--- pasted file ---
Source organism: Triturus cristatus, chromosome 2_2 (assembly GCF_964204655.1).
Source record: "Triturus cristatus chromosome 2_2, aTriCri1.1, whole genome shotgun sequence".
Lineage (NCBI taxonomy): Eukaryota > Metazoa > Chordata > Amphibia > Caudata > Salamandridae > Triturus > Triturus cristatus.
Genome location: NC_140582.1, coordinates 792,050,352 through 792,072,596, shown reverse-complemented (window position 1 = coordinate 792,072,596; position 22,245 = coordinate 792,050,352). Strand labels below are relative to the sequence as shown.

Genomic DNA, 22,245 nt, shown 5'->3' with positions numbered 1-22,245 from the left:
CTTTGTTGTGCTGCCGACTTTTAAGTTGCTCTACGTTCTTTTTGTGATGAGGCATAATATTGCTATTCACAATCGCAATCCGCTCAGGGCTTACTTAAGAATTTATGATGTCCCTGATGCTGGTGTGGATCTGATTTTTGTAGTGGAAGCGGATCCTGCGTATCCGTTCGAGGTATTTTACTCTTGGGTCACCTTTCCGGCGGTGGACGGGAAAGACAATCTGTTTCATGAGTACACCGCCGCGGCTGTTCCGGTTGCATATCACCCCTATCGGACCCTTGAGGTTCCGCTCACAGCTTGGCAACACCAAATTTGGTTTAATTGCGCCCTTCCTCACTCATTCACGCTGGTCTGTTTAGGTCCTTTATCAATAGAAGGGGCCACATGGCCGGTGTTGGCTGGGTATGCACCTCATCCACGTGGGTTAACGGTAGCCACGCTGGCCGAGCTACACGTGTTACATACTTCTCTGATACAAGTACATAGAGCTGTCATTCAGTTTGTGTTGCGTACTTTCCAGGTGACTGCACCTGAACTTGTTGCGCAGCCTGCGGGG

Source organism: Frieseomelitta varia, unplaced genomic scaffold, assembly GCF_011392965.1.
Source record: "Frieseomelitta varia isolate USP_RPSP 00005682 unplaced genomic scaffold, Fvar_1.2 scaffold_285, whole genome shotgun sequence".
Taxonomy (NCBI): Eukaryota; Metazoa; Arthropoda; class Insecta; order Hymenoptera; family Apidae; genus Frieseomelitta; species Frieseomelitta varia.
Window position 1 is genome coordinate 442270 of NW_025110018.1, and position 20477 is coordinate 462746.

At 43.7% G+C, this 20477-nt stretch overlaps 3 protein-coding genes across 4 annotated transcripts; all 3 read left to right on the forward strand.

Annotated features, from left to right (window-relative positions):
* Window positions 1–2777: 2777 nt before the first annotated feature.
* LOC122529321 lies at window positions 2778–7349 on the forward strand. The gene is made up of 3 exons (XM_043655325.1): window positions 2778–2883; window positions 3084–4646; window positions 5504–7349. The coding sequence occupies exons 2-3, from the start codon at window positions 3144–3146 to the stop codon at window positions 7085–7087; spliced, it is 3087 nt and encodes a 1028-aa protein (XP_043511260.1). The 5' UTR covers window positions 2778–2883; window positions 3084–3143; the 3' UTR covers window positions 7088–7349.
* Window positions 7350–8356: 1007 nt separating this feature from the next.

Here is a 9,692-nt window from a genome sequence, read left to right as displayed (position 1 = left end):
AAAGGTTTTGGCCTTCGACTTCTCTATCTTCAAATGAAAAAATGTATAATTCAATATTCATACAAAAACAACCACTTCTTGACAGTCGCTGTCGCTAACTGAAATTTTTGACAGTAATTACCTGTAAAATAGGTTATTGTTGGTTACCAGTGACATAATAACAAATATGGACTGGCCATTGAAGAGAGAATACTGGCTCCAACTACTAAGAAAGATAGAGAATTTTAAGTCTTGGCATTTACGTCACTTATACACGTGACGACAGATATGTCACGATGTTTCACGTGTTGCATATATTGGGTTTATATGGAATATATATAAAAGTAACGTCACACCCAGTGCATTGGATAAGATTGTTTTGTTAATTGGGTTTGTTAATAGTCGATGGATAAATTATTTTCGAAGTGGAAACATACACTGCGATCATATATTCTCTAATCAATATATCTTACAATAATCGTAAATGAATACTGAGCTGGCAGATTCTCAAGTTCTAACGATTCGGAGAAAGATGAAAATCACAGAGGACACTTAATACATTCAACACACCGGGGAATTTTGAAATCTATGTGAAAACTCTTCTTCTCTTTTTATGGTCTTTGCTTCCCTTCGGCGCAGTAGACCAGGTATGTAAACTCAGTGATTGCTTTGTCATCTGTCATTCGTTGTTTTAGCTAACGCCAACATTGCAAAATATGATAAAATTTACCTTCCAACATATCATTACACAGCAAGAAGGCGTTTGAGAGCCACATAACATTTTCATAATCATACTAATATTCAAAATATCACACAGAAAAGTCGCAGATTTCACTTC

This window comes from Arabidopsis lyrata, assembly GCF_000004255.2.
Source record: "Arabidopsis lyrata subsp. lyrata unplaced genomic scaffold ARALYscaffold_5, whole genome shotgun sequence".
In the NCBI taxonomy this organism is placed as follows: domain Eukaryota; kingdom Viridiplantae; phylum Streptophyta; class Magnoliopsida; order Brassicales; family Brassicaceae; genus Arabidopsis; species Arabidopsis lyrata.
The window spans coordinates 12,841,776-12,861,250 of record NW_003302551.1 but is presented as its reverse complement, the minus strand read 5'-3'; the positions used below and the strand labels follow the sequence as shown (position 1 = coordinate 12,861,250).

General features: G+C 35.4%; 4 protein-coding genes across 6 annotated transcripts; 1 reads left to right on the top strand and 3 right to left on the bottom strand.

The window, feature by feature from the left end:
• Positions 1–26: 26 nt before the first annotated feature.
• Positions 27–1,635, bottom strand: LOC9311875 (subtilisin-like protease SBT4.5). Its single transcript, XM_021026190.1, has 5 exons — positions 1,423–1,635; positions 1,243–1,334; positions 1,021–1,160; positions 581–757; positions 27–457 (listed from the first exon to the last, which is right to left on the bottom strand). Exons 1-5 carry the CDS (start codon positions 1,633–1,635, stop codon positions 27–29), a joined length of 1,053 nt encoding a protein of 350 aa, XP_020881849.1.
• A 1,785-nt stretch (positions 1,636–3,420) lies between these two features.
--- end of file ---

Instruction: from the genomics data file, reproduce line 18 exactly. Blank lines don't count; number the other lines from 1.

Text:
This window comes from Arabidopsis lyrata, assembly GCF_000004255.2.